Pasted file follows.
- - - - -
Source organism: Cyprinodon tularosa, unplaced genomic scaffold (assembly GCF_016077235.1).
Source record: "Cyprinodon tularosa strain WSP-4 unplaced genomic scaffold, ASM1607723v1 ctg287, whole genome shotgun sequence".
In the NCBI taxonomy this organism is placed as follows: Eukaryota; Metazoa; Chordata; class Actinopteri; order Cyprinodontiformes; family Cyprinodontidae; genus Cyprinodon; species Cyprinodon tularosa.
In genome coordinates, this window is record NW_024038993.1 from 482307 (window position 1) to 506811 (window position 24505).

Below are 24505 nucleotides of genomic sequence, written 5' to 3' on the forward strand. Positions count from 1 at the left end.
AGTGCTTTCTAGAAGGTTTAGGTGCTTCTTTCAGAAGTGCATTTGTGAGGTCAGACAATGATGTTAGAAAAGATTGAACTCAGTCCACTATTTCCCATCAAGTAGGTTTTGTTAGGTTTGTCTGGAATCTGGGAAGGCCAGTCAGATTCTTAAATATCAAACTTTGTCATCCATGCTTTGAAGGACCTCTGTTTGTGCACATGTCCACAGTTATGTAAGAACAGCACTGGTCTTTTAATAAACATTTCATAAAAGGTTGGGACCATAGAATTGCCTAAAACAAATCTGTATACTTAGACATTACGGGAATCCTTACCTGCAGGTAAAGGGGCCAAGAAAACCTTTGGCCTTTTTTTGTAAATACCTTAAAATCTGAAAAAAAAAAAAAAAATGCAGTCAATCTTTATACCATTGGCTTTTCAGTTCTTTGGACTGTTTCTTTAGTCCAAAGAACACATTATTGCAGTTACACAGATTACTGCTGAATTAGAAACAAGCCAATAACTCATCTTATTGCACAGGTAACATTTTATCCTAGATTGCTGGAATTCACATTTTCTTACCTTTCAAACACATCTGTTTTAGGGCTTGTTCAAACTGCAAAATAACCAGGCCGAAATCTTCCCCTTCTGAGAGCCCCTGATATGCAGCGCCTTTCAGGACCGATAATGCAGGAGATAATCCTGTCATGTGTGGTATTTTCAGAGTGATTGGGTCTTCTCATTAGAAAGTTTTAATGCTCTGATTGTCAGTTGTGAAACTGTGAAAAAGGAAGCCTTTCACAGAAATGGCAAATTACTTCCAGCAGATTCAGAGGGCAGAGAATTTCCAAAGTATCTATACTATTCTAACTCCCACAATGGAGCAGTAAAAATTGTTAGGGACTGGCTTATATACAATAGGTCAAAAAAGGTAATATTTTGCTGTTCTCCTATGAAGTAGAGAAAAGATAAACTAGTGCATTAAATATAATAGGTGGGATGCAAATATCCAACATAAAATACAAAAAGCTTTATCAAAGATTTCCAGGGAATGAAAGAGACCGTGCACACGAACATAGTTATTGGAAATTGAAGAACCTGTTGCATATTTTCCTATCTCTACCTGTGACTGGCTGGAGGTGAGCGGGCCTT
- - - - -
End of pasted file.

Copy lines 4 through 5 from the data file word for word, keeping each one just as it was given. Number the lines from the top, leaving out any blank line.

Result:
In genome coordinates, this window is record NW_024038993.1 from 482307 (window position 1) to 506811 (window position 24505).

Below are 24505 nucleotides of genomic sequence, written 5' to 3' on the forward strand. Positions count from 1 at the left end.